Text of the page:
Transfer the assets When considering a succession plan for your business to

Transfer the assets when considering a succession

This preview shows page 8 - 11 out of 15 pages.

Transfer the assets . When considering a succession plan for your business to continue to thrive, adequate planning is crucial to ensure the transition is as smooth as you’d want it to be. With Mandy owning 40% of your business, you might want to consider establishing an agreement that upon the death of either of you, all of the ownership interest of the deceased is automatically purchased by the surviving owner. This is known as a buy-sell agreement and ensures that other beneficiaries or family member’s aren’t unintentionally allocated as the owner of your business [Fid163]. The buy-sell option removes the tax consequence that would be imposed should you decide to gift the business to Mandy. Included in this succession plan, you want to communicate a clear and thorough process for transferring management and ownership of the business. Some of which may include development and training for successors, delegation
Image of page 8
TAX 655 FINAL PROJECT 9 of responsibility, retention plans for key employees and the timing of the transition of the business. All of which should be determined over the next three years [Fid163]. Sell the business . In the case that Mandy is not interested in inheriting the business and or continuing to run it upon your death, there is always the option to sell. Taxes imposed would be based on the capital gain amount from the sell. You would receive a lower tax rate on the capital gain than on your ordinary income. The tax rate on capital gains for most taxpayers is no higher than 15% [IRS16]. However, because your taxable income exceeds the ordinary tax rate of 39.6%, a 20% tax rate would be imposed on your capital gain from the sale of your business [IRS16]. The above referenced information should assist with those questions you have on your personal investments and the future outcome of your business. Please review and schedule a follow up meeting for us to begin planning for the future of your estate and business. The various advantages for each business entity depends on the desired outcome and future goals of the business owner(s). Sole proprietors, S corporations and partnerships have the advantage of using losses from the business to offset income from other sources, subject to certain limitations[And16]. These business entities are not taxed as separate companies, instead all profits and losses pass through to the shareowner(s) or member(s)[And16]. Shareowners have the ability to contribute money or withdraw money from the business without recognizing a gain and have the luxury of not being subject to double taxation[And16]. While C corporations do not have the above listed advantages, these business entity types do have the luxury of providing its shareowner-employees fringe benefit tax deductibles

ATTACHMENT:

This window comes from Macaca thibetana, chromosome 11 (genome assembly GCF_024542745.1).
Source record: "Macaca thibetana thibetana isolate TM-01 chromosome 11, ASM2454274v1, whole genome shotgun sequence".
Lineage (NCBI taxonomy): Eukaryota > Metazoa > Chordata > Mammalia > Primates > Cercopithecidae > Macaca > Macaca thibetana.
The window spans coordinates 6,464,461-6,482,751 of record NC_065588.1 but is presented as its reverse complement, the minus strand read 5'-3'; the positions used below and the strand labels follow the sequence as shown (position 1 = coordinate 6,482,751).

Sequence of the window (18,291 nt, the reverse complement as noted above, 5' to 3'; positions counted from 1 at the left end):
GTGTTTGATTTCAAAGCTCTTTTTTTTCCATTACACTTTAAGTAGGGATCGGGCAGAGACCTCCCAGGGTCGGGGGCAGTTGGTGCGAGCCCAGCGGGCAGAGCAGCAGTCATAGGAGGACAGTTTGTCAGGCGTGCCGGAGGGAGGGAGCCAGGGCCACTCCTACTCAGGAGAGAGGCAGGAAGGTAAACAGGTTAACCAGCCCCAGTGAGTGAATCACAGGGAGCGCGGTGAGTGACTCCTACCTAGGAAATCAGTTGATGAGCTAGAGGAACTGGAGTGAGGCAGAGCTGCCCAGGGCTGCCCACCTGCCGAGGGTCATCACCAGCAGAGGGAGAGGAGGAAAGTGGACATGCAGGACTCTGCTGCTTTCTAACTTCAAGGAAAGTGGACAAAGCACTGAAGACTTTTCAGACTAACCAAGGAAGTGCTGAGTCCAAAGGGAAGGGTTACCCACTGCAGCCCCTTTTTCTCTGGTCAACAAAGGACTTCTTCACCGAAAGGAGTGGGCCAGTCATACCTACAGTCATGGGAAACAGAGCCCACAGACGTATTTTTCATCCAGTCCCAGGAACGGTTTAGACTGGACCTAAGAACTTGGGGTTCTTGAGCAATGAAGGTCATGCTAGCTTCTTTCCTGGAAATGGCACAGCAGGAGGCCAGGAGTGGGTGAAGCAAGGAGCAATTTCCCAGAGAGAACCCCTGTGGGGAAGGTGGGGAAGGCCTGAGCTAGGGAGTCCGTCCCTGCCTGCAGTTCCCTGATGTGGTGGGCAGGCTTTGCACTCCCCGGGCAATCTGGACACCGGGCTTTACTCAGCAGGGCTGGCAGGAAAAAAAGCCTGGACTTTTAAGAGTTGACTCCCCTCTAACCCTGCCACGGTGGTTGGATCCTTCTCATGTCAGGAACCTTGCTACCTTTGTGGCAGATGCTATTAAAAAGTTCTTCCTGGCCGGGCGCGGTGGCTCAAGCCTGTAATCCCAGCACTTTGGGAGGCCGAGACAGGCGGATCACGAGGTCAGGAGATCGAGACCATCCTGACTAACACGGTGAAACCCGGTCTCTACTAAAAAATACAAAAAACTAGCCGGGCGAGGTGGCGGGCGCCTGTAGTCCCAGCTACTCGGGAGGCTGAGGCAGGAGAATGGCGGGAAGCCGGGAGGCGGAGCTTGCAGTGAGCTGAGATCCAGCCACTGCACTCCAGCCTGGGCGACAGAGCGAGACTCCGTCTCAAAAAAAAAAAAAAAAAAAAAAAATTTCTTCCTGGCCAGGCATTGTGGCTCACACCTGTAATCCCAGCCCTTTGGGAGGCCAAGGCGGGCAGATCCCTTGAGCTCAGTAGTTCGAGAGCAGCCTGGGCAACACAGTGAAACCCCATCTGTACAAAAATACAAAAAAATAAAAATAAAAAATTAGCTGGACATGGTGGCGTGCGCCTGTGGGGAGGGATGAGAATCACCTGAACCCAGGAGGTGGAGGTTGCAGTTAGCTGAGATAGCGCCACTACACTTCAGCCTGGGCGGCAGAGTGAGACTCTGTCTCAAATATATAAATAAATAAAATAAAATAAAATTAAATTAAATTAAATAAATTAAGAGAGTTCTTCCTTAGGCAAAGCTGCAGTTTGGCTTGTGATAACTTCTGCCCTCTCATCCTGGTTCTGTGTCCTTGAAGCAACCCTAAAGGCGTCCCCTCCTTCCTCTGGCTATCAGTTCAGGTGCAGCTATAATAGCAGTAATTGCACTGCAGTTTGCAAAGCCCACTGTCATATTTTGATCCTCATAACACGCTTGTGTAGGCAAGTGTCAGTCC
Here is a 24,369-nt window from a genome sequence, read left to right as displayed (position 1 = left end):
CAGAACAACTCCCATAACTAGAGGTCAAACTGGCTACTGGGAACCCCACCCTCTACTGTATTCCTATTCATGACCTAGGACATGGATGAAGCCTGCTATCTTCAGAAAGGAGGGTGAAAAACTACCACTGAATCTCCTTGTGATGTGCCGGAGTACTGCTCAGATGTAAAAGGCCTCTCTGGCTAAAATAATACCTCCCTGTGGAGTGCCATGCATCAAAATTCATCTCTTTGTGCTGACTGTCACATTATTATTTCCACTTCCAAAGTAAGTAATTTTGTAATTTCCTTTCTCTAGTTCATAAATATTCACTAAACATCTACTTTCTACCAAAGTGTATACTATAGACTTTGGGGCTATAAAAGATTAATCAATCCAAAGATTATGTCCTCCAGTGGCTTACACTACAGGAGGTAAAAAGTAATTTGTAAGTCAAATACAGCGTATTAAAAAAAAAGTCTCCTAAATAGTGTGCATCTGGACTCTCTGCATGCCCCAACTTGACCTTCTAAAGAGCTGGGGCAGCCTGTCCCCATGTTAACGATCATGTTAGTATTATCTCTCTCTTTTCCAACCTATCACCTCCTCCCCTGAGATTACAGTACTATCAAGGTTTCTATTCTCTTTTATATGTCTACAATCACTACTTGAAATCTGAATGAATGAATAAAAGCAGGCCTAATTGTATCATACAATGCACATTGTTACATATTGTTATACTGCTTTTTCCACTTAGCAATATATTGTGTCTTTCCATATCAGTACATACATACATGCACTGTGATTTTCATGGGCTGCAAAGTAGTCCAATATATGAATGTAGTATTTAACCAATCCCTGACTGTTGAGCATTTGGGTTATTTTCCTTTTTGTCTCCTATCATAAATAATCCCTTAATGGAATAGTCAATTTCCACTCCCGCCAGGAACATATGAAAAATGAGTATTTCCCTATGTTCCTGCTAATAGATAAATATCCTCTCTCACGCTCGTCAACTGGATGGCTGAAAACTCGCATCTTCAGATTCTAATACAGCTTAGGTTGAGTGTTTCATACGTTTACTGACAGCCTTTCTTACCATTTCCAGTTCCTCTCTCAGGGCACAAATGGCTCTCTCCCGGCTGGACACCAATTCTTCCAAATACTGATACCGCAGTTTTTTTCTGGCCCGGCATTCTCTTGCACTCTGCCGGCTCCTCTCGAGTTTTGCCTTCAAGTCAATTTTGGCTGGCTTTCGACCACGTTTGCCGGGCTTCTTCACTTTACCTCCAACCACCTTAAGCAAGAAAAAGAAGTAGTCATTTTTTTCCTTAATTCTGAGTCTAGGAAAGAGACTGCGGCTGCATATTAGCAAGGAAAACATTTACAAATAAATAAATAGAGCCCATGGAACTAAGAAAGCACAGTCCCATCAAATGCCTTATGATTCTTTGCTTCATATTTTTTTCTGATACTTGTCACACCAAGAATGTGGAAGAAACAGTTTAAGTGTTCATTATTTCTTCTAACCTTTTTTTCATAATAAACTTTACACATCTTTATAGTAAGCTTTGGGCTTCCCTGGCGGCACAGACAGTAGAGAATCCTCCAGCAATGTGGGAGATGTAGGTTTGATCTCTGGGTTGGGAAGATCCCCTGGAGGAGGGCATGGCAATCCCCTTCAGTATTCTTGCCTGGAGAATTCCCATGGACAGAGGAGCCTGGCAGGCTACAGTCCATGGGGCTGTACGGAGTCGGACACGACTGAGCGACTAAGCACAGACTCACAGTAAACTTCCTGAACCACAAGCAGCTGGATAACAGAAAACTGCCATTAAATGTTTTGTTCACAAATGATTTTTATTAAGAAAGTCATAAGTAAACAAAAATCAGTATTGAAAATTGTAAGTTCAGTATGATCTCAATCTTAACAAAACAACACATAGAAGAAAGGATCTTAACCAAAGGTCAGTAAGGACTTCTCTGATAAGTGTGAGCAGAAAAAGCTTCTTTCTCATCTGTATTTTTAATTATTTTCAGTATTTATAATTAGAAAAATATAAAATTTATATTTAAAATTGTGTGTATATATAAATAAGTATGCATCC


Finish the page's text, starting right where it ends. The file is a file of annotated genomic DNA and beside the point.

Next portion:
Image of page 9
TAX 655 FINAL PROJECT 10 [And16]. This entity can select a fiscal year versus the standard calendar year as its reporting period without needing to demonstrate a business purpose or specific election [And16]. C corporations, including partnerships are not limited to certain types of owners over the company [And16].
Image of page 10
Image of page 11

  • Left Quote Icon

    Student Picture

  • Left Quote Icon

    Student Picture

  • Left Quote Icon

    Student Picture